The second hearing ("Nuclear Terrorism: Assessing the Threat to the Homeland"), held on April 2, examined the scale and the nature of the nuclear threat, with a particular focus on the intentions and capabilities of terrorist groups. (LINK) In the first panel, Charles E. Allen (Under Secretary for Intelligence and Analysis and Chief Intelligence Officer, Department of Homeland Security) and Rolf Mowatt-Larssen (Director, Office of Intelligence and Counterintelligence, Department of Energy) discussed the intelligence component of the threat assessment. In the second panel, Matthew Bunn (Belfer Center for Science and International Affairs, Harvard University) considered the supply side or nuclear terrorism, while Gary Ackerman (National Consortium for the Study of Terrorism and Responses to Terrorism, University of Maryland) examined the demand side of the equation.

Future hearings on this issue will likely examine specific issues related to our response capabilities, such as public health concerns, as well as the challenges of evacuating, sheltering, and providing care for the affected population.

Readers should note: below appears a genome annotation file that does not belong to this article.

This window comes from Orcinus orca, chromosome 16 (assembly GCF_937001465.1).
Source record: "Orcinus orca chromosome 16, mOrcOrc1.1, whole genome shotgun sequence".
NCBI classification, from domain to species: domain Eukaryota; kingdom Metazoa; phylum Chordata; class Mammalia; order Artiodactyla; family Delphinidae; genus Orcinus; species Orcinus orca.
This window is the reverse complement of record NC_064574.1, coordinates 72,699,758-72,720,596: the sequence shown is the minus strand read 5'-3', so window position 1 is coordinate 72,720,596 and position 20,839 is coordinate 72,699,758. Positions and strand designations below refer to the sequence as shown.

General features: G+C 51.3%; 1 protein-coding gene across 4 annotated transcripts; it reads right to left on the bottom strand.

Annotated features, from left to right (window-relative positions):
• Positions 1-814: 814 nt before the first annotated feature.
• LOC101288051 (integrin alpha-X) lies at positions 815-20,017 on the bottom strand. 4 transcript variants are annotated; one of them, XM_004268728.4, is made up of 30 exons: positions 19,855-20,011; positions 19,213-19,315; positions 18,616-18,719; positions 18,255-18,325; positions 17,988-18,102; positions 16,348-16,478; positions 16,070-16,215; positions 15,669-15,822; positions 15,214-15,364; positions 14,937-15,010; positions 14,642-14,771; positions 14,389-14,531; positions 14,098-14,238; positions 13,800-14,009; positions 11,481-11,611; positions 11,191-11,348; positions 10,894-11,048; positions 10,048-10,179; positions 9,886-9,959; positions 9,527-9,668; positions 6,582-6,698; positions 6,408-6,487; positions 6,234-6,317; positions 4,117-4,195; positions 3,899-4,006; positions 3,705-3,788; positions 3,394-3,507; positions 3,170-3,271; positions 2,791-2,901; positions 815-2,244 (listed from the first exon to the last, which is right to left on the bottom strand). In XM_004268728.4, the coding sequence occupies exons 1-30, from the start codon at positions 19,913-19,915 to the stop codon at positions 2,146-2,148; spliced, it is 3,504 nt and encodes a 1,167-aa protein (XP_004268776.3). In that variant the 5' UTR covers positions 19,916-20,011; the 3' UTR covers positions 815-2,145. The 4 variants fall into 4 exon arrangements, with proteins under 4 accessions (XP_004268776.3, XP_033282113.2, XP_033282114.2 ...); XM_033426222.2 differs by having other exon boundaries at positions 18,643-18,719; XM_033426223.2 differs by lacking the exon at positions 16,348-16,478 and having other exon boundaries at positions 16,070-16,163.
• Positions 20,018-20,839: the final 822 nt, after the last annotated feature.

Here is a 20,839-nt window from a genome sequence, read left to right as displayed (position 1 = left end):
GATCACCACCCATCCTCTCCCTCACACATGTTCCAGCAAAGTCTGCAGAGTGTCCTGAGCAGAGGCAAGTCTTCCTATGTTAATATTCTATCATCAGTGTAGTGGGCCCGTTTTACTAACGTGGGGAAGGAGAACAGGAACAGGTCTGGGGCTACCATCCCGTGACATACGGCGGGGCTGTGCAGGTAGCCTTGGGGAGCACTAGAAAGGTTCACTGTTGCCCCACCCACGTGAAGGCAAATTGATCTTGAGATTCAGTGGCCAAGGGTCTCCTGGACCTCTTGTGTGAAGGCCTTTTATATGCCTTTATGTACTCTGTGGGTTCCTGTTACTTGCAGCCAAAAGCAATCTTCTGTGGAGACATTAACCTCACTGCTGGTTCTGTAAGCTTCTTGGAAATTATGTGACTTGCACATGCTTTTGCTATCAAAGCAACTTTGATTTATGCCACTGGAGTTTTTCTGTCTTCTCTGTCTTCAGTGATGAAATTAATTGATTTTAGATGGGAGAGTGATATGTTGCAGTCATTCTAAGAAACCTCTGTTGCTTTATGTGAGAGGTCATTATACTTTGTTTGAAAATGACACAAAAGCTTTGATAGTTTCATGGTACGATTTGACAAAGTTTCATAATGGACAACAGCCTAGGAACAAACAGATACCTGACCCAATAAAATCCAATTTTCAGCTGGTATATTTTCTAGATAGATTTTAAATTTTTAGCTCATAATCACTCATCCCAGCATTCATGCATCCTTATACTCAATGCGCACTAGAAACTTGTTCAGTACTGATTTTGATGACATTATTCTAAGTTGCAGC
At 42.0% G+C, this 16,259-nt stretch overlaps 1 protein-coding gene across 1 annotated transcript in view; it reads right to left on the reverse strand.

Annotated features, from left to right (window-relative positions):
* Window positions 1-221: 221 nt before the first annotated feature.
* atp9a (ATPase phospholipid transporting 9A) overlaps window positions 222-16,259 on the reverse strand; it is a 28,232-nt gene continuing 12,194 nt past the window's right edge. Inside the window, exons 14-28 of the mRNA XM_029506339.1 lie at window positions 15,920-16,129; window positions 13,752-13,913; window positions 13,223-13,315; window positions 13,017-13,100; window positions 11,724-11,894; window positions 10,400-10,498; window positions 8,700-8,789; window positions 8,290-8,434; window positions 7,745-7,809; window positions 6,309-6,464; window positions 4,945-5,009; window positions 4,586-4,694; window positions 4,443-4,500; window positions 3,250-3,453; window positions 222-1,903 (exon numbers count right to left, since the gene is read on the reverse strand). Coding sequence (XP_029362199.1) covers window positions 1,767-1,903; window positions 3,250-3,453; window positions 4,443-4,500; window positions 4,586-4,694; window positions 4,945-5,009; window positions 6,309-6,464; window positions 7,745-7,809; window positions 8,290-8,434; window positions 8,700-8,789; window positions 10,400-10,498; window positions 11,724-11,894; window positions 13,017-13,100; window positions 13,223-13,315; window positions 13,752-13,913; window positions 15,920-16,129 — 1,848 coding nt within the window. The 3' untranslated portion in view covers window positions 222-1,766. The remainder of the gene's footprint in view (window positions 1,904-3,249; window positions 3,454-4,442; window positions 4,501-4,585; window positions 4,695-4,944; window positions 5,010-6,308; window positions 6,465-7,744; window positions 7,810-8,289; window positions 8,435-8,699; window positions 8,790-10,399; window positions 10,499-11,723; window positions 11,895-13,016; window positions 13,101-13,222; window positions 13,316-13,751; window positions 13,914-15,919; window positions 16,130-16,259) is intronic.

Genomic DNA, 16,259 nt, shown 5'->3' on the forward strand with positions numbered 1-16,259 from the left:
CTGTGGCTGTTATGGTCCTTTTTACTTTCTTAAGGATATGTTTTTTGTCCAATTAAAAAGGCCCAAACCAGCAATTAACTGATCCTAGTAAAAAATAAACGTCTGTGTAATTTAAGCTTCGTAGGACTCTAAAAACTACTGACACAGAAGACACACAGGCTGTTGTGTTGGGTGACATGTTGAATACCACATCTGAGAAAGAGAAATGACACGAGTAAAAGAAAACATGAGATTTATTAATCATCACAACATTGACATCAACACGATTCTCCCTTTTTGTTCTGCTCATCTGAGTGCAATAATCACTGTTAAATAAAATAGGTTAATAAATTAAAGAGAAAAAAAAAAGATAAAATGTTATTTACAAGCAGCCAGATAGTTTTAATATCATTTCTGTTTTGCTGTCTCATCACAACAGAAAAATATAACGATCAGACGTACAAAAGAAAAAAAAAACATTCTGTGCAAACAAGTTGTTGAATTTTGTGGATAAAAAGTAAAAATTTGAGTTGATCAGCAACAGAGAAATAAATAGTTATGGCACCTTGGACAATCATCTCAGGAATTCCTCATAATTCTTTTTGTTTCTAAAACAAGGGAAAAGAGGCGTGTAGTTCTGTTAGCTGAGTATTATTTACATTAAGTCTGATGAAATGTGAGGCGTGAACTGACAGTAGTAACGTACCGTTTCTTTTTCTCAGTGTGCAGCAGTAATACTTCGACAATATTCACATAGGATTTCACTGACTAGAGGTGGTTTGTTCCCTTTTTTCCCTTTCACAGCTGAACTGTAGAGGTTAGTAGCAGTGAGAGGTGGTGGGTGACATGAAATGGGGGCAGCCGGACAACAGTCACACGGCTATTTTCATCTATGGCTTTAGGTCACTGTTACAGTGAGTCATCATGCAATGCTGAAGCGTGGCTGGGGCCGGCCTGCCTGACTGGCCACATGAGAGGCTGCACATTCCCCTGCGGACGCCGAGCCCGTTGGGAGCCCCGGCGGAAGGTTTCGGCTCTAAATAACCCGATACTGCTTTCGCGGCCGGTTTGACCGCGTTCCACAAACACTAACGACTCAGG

The full text of Carter's testimony can be accessed here.

Print print | Email email
Image of Prof. Ash Carter

Ash Carter, Ford Foundation professor of science and international affairs

Photo by Martha Stewart

"Nothing I can tell you from our report would make the Day After anything less than the worst in the history of the Republic. No greater failure of our government's duty to national security could occur than to let this catastrophic event befall our people. Yet it turns out that much could be done to save lives, reduce the cost to the country as a whole, and ensure that our nation, and civilization more broadly, endures," Carter told the committee.